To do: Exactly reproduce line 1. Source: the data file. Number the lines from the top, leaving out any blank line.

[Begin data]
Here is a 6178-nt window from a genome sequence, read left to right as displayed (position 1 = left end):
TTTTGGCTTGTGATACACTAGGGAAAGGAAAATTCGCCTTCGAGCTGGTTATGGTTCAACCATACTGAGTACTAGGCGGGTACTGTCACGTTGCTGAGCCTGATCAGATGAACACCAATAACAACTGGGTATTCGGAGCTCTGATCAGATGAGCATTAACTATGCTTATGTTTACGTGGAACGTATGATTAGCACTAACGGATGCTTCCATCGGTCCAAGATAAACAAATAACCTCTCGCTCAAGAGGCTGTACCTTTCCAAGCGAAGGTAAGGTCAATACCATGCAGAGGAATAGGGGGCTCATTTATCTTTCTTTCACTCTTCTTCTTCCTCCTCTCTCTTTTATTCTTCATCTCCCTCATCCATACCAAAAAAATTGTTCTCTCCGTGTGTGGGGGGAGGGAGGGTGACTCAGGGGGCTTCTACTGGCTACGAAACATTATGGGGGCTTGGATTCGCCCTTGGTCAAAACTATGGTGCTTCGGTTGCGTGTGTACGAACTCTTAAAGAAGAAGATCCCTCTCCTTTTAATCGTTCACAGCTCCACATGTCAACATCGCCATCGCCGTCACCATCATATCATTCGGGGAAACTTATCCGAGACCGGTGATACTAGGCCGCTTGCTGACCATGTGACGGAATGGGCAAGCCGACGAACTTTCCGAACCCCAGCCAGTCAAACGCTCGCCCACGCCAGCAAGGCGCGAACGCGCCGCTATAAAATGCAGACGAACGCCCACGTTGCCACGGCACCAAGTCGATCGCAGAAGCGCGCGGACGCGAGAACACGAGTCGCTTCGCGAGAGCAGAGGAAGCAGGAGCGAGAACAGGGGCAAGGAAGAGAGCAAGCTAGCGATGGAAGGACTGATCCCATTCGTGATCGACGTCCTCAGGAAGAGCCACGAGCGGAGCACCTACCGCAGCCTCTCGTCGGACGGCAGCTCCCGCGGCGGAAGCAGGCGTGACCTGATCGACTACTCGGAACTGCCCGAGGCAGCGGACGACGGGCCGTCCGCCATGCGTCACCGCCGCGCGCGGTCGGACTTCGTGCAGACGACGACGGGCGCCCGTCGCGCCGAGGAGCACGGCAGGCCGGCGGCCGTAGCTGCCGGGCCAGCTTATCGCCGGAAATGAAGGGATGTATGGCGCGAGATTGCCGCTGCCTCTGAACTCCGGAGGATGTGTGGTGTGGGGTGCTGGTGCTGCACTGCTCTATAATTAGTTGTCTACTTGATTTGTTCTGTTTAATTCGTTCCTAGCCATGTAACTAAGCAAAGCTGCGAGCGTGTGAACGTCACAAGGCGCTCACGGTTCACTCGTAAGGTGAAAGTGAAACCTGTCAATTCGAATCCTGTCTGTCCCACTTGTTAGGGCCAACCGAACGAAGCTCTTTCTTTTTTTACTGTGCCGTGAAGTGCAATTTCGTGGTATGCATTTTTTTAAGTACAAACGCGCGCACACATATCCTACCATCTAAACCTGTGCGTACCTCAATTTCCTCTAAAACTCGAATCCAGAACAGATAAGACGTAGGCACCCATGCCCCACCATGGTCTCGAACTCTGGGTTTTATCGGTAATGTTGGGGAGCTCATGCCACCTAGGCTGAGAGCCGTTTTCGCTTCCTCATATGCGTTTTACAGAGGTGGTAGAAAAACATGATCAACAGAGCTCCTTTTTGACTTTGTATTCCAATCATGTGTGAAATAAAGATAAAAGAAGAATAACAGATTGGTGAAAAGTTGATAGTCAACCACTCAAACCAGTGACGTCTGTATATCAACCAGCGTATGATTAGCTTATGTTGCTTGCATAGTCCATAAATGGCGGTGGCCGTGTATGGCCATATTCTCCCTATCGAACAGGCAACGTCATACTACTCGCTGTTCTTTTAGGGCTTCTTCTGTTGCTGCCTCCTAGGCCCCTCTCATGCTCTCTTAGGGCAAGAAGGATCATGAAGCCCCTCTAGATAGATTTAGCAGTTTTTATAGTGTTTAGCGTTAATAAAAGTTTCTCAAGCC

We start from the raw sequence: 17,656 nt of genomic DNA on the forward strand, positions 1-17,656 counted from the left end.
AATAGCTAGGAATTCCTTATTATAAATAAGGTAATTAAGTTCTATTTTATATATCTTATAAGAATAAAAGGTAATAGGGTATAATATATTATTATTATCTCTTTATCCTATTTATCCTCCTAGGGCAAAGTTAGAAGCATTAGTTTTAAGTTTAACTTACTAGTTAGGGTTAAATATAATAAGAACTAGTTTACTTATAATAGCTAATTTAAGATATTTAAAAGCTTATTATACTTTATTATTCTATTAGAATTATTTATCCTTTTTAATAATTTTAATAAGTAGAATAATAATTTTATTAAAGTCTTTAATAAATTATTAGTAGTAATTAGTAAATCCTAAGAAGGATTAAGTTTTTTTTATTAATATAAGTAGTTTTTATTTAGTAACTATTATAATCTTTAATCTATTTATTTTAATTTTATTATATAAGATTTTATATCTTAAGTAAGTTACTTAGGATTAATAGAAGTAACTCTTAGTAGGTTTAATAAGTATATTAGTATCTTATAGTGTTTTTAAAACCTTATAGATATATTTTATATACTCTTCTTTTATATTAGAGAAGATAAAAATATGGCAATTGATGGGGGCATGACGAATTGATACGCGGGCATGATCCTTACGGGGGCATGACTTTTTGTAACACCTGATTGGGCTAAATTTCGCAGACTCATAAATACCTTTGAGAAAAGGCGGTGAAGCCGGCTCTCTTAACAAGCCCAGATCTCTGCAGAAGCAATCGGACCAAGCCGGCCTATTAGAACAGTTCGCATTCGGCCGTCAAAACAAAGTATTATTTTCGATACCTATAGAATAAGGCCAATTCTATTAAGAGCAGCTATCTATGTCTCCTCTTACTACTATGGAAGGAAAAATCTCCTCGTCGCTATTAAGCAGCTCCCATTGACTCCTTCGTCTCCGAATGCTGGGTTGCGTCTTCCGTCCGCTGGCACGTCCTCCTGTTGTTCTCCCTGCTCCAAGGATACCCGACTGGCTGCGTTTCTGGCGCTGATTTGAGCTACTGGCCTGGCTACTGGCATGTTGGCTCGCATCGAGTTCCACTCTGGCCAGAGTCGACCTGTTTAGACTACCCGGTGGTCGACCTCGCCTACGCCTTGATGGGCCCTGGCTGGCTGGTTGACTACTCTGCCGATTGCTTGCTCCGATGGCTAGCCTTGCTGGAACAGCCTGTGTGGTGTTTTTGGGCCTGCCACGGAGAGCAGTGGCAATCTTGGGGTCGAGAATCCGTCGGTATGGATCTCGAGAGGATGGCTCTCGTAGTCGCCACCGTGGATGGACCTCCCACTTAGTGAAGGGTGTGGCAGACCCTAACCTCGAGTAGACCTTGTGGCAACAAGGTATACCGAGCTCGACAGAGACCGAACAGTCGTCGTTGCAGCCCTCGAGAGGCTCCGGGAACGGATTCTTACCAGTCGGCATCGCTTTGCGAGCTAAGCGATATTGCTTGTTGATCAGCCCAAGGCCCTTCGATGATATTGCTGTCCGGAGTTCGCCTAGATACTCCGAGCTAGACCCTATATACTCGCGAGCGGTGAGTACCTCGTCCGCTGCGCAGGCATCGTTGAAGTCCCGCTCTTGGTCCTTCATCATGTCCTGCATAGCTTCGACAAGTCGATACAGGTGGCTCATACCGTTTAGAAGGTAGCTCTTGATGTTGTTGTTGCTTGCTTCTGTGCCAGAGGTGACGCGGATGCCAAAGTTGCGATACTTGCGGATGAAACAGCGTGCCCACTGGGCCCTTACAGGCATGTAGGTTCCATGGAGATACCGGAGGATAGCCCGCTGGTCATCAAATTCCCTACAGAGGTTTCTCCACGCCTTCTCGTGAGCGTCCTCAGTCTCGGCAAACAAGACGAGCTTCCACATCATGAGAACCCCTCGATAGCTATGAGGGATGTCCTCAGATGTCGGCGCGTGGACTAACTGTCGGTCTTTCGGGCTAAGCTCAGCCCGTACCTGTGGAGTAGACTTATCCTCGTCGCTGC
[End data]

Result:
Here is a 6178-nt window from a genome sequence, read left to right as displayed (position 1 = left end):